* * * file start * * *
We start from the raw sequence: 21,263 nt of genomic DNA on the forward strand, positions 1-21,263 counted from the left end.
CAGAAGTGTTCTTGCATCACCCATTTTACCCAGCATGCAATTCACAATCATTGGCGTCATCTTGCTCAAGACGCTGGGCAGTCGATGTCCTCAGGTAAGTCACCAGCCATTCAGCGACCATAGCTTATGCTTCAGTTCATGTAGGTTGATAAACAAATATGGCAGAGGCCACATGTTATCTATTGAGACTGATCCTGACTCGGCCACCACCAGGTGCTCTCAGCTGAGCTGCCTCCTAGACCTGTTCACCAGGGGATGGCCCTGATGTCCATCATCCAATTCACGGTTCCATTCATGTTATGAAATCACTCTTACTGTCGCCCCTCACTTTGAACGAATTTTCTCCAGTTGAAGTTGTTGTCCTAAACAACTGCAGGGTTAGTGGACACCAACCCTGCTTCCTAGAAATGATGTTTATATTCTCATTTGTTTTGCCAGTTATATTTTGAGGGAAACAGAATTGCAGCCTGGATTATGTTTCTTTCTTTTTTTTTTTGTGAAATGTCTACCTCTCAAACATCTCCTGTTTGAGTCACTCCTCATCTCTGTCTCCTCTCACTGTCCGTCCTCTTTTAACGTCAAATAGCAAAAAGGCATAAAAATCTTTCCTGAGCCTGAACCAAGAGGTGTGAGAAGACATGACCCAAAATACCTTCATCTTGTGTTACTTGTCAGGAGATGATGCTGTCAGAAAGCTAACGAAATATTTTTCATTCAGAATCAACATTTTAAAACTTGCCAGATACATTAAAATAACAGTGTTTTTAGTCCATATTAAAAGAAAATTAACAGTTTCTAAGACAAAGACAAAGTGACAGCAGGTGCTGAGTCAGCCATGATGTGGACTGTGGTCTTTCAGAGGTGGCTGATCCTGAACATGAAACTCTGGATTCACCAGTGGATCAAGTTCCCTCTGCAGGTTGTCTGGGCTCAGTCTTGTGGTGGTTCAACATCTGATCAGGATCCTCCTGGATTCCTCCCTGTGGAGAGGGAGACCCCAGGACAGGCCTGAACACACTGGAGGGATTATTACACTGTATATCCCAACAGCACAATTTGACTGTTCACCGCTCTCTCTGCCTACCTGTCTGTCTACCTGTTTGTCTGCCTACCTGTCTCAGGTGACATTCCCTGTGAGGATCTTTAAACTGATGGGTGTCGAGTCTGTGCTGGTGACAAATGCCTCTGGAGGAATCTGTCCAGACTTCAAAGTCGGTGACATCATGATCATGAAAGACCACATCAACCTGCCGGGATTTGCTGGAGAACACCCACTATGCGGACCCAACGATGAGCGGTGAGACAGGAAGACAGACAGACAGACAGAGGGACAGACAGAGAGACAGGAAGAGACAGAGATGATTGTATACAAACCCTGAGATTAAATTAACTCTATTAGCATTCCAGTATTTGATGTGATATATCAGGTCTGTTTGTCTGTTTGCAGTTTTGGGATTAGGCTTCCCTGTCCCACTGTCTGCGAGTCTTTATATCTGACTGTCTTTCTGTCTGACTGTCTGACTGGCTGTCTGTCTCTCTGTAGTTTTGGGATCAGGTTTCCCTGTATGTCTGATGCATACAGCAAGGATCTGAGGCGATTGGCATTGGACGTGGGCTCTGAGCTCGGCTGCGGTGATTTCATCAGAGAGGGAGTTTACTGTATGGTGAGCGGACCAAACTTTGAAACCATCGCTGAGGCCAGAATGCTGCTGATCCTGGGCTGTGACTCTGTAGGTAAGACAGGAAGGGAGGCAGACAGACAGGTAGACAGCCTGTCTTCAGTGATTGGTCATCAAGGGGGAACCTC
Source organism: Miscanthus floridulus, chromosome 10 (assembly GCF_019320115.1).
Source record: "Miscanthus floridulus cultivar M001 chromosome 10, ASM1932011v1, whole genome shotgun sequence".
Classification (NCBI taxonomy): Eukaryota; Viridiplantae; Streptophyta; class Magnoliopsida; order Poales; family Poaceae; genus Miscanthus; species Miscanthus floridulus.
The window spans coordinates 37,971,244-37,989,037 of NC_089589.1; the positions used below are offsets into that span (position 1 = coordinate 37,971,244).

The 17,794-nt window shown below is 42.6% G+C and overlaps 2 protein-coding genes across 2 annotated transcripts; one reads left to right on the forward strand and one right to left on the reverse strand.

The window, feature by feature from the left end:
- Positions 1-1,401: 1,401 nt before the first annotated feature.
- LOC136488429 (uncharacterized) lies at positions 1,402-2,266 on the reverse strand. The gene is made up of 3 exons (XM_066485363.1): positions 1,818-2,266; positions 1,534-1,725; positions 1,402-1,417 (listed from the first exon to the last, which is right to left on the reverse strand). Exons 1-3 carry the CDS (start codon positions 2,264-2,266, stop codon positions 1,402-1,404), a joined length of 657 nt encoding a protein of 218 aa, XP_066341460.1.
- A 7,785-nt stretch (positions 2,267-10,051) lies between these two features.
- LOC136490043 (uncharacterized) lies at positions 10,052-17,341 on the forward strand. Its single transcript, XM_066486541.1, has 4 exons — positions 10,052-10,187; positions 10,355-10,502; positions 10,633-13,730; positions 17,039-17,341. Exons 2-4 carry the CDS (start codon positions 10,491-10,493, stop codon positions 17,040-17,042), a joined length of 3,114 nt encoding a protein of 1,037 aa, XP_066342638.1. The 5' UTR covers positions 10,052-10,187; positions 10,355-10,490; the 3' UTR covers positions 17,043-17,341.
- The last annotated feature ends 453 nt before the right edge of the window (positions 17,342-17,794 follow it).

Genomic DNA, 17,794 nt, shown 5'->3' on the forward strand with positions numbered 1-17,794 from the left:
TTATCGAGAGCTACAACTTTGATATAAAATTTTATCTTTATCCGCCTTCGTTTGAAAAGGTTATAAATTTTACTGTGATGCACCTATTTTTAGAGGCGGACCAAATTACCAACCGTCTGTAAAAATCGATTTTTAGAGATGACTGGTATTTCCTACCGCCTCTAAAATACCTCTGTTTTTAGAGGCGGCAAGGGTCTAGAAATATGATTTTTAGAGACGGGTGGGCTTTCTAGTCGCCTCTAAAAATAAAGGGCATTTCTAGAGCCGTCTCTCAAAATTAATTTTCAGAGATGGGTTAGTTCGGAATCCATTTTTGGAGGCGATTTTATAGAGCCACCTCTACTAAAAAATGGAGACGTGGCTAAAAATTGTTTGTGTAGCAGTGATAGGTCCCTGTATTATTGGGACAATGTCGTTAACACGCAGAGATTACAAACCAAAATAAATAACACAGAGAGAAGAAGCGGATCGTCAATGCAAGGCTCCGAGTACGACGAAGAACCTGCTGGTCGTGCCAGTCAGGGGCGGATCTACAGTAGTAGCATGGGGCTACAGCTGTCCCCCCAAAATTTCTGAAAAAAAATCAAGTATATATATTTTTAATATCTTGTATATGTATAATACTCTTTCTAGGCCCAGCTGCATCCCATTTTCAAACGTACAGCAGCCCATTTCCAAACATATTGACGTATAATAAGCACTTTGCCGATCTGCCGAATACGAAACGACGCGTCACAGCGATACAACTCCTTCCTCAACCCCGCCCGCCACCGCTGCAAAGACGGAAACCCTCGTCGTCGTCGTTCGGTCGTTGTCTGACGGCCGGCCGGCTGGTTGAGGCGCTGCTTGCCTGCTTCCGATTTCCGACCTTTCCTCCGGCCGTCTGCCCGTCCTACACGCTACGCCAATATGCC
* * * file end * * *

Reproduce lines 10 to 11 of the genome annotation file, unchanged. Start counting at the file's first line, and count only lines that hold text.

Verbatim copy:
- LOC136488429 (uncharacterized) lies at positions 1,402-2,266 on the reverse strand. The gene is made up of 3 exons (XM_066485363.1): positions 1,818-2,266; positions 1,534-1,725; positions 1,402-1,417 (listed from the first exon to the last, which is right to left on the reverse strand). Exons 1-3 carry the CDS (start codon positions 2,264-2,266, stop codon positions 1,402-1,404), a joined length of 657 nt encoding a protein of 218 aa, XP_066341460.1.
- A 7,785-nt stretch (positions 2,267-10,051) lies between these two features.